Are Munis in Trouble as Government Privatizes Assets?

Includes: GIM, TEI
by: Old Trader

One way that various government entities below the Federal level have tried to plug budgetary holes has been through the privatization of assets. Arguably, the leader of such efforts has been the city of Chicago, which has privatized the Chicago Skyway (a short toll road leading to Indiana), some municipal garages and parking lots, as well as its parking meters. An attempt to do the same with Midway Airport a couple of years ago fell apart.

Of course, Chicago isn't the only one attempting to use this technique to plug budgetary holes. New York city financed the construction of parking lots and garages around the new Yankee stadium via bonds issued by New York's Industrial Development Agency. "Vulture funds", such as Monarch Alternative Capital, LP., and Davidson Kempner Capital Management, LLC have been buying these bonds at $0.635 on the dollar, as they approach default, due to declining revenues.

It certainly can be argued that privatization is at best a band-aid, and a fairly expensive one, at that. The states and cities resorting to the strategy are trading an income stream for a one-time lump sum payment. Basically, it's a well than can only be visited once.

Now, however, it would seem that the Federal government is looking to get a slice of the privatization least if Sen. Dick Durbin (D-Ill.) has his way. He's introduced legislation that would require states and municipalities that received Federal funds for the construction and/or maintenance of transportation projects to repay such funds, as a condition of leasing them to private entities.

A few months ago, noted analyst Meredith Whitney rang the alarm bell over the potential large scale defaults in muni debt. She took her fair share of flack over her call from a variety of corners. So far, there's been only a smattering of relatively low profile defaults, but with the fiscal year ending at the end of June, it seems likely that the cracks in the muni debt structure are exposed, due to things like pension funding obligations rising faster than the revenues needed to fund them....often, such revenues are actually declining.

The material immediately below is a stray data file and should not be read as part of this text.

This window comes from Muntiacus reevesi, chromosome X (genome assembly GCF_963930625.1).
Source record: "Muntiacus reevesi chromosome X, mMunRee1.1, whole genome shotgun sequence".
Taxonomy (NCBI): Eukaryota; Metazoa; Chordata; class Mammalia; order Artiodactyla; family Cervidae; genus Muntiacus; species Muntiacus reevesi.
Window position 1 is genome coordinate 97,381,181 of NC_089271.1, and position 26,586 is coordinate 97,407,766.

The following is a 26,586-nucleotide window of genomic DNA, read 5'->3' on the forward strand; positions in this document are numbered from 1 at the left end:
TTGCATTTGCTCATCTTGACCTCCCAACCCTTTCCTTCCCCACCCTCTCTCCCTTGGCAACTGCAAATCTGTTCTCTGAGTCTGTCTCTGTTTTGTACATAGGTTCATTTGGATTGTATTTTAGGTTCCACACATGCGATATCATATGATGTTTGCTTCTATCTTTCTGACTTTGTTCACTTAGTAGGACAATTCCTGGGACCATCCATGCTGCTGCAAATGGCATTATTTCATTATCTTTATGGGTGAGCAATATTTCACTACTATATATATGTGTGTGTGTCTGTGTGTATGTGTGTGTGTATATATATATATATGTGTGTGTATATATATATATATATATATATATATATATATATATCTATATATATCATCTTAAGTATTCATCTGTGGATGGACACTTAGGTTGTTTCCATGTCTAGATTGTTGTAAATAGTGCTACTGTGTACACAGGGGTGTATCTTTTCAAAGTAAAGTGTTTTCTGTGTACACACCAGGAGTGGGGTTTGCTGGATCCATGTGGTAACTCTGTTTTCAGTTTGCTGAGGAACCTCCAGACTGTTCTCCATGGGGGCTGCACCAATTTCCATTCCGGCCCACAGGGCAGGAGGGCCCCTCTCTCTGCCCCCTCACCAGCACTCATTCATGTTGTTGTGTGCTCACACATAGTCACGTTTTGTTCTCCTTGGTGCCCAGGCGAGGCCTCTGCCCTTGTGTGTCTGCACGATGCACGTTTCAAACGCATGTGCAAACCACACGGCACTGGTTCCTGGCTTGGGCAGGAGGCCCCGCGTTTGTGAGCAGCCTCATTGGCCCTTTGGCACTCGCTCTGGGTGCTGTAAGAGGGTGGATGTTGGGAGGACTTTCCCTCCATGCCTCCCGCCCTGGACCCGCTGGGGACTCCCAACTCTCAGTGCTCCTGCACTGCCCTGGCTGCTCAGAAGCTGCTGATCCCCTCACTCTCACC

I must say that there's more than a bit of logic behind Durbin's proposal (yes..I can't believe that I actually said that...), but the last thing that states and cities need, at this point in time, is further crimping of income streams, from any quarter.

Municipal bonds, and the funds comprised of such holdings have been faring fairly well, lately, but the bloom may quickly leave the rose. I'd say that investors who have allocated assets to individual bond issues are most at risk, since they lack the diversification of a fund, but even funds may not escape unscathed, since many are state specific.

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Disclosure: I am long GIM, TEI.